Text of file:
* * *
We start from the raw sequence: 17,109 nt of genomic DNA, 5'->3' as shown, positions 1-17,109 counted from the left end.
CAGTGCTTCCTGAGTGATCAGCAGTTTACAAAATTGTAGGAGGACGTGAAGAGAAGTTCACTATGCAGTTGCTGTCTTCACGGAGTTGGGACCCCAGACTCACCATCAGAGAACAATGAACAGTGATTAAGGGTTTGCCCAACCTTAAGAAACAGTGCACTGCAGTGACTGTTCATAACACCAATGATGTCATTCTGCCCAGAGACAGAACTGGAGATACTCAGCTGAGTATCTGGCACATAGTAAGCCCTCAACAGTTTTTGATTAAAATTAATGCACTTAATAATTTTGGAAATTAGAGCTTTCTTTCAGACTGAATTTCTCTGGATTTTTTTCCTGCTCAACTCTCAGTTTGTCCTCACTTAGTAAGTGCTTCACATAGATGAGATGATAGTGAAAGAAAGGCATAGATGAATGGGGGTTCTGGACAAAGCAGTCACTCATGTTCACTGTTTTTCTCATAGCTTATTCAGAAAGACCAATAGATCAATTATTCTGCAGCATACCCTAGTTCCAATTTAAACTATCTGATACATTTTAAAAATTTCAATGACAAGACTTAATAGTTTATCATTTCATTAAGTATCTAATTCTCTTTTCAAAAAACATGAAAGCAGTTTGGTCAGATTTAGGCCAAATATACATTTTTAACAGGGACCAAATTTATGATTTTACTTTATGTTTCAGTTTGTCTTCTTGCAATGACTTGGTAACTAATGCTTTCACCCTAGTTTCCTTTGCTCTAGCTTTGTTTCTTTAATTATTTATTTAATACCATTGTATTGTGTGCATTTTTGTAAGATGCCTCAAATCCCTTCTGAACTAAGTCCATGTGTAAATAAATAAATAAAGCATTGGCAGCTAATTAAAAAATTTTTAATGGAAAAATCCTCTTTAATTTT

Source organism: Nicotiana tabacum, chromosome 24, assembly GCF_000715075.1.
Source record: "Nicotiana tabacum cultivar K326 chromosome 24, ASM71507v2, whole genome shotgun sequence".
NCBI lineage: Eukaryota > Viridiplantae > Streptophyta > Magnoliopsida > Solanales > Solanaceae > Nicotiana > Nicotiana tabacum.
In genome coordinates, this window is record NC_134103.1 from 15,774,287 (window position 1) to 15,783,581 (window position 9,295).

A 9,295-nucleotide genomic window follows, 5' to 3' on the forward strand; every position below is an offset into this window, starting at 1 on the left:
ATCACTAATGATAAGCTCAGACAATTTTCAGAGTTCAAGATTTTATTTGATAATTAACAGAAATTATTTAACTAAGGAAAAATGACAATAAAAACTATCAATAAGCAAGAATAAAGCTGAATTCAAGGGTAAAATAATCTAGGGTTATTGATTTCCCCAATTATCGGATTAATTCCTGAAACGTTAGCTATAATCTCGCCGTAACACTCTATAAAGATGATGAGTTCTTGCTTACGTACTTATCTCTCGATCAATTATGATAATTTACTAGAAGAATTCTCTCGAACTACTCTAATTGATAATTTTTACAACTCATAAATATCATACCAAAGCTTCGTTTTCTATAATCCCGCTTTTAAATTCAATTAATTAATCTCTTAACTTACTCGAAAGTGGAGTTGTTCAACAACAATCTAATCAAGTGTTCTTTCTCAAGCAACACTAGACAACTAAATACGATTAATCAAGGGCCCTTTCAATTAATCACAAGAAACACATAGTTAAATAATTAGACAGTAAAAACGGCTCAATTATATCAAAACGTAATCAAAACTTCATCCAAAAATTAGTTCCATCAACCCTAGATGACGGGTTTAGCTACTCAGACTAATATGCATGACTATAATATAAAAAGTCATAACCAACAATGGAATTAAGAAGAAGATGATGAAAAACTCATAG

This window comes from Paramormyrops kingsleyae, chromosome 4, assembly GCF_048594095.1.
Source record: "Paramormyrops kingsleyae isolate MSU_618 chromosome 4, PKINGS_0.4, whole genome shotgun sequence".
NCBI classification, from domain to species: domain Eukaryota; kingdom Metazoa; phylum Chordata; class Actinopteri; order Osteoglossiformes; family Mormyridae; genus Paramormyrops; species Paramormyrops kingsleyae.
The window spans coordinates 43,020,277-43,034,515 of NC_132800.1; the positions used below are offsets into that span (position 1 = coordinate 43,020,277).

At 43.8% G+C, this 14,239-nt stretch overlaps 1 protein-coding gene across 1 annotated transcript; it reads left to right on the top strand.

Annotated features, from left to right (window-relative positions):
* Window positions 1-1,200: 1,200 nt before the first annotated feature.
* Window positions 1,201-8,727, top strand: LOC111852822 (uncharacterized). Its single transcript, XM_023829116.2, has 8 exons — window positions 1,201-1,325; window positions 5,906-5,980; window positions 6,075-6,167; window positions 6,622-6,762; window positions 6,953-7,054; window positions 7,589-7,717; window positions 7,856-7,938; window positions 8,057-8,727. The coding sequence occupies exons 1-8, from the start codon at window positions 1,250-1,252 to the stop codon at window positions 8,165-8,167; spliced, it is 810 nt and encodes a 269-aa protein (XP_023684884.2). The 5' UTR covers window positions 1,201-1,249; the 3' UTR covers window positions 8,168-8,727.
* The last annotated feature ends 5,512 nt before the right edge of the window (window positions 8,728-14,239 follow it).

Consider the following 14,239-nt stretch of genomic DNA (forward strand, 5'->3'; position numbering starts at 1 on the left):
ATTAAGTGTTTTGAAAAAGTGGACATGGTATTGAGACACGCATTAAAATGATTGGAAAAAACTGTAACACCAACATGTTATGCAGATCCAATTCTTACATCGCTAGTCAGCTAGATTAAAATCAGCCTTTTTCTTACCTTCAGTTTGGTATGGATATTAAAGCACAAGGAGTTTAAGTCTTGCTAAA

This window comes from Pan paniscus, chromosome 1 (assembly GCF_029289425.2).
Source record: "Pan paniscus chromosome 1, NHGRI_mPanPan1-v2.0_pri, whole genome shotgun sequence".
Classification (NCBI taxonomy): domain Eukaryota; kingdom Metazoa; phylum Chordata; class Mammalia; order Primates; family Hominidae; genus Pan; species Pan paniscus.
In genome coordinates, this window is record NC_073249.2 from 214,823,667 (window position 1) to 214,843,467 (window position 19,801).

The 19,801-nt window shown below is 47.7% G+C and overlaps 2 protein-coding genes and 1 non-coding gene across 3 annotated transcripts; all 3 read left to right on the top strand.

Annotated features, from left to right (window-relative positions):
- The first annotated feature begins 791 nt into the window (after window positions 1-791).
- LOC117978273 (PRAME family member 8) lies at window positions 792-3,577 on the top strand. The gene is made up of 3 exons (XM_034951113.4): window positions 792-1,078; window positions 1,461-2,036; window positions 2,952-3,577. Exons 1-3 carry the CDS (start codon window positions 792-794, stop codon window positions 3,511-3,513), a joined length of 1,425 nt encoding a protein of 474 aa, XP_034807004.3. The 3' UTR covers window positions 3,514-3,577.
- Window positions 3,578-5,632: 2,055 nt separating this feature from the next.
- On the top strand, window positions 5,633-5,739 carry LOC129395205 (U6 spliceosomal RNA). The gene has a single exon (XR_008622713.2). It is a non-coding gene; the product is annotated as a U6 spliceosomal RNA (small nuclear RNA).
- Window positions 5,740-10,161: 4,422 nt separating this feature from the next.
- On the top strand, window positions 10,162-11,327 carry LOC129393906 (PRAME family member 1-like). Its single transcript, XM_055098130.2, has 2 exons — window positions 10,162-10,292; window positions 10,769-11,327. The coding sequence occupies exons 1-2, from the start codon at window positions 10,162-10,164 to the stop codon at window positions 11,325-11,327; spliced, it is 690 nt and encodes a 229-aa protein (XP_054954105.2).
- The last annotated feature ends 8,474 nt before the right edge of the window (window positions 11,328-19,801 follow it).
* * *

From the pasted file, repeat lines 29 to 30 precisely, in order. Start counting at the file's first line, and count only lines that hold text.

- On the top strand, window positions 5,633-5,739 carry LOC129395205 (U6 spliceosomal RNA). The gene has a single exon (XR_008622713.2). It is a non-coding gene; the product is annotated as a U6 spliceosomal RNA (small nuclear RNA).
- Window positions 5,740-10,161: 4,422 nt separating this feature from the next.